Eight years ago, Mississippi voters overwhelmingly approved a measure to prohibit same-sex marriage in the state. If that same issue were up for another vote today, the results likely would be the same — but the outcome might not be as overwhelming.
A recent study by the Williams Institute at UCLA School of Law suggests Mississippi has seen one of the biggest and fastest shifts on the issue, almost doubling its support of same-sex marriage by the end of 2012.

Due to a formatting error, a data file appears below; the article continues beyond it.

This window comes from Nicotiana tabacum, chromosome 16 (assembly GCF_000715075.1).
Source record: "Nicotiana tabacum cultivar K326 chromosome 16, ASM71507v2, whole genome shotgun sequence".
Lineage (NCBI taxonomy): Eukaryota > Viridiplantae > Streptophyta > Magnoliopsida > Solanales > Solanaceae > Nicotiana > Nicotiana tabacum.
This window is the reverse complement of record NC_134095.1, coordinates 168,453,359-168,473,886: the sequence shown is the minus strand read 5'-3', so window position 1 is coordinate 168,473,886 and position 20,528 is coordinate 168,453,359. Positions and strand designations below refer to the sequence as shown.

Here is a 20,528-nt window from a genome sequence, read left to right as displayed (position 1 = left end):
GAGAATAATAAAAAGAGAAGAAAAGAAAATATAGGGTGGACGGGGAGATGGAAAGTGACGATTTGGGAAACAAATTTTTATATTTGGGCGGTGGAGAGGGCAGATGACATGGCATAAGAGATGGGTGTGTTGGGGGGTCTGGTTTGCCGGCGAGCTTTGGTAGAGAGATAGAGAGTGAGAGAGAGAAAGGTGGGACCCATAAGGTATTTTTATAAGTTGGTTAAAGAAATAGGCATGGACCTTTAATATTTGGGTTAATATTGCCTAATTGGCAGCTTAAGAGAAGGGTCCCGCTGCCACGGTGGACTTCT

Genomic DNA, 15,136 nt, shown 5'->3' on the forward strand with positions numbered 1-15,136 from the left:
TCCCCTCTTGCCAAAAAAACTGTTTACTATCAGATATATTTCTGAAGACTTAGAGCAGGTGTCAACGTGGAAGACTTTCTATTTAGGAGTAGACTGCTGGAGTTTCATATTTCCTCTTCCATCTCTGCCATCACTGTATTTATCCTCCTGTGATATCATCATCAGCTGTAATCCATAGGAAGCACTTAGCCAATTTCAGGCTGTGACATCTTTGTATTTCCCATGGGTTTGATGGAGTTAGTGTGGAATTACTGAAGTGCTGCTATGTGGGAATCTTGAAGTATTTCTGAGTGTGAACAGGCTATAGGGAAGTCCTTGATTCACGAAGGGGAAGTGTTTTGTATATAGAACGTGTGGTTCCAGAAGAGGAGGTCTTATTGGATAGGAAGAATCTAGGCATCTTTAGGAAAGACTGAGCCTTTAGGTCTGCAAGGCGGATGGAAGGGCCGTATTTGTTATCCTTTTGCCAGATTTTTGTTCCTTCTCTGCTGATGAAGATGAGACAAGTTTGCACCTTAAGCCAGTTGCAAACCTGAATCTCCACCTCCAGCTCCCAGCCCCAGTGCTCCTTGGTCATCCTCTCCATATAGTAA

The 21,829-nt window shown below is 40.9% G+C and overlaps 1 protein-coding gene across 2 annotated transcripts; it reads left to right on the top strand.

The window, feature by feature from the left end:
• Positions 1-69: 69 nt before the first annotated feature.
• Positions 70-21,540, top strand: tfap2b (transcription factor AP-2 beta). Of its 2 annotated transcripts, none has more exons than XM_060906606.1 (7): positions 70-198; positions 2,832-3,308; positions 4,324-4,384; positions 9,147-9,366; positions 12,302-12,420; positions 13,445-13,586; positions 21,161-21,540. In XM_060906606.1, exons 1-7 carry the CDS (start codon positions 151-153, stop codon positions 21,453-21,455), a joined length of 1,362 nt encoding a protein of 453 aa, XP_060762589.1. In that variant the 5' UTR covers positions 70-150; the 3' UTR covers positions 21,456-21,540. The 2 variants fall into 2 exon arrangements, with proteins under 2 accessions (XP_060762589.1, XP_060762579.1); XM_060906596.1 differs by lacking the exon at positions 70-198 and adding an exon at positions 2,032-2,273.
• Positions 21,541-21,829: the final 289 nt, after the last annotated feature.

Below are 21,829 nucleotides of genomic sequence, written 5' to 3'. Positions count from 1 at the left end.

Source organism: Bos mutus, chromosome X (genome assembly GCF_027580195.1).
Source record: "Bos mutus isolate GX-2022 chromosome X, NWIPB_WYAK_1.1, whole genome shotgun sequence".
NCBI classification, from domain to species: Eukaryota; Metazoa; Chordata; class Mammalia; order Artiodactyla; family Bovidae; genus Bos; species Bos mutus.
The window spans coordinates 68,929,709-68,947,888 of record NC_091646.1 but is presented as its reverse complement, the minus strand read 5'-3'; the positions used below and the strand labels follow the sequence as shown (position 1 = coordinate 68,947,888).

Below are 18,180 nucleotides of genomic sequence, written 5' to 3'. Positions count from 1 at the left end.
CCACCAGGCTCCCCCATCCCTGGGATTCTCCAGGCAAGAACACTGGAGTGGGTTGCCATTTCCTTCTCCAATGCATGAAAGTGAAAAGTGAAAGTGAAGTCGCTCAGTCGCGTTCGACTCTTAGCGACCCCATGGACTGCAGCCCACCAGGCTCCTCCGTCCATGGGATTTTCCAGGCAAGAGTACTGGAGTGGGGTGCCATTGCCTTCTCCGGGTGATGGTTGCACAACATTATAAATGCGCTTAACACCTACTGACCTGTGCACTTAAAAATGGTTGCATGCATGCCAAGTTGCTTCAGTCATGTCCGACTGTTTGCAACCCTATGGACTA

The findings suggest that, if Mississippi continues to trend along with the rest of the nation, a majority of the state’s population could support same-sex marriage within the next decade.
The study revealed 34 percent of Mississippians support same-sex marriage. Overall, the Magnolia State’s approval for same-sex marriages grew 16 points over eight years, outpacing most of its Southern counterparts and placing it just behind Georgia, North Carolina and Florida for most supportive Southern state on the issue.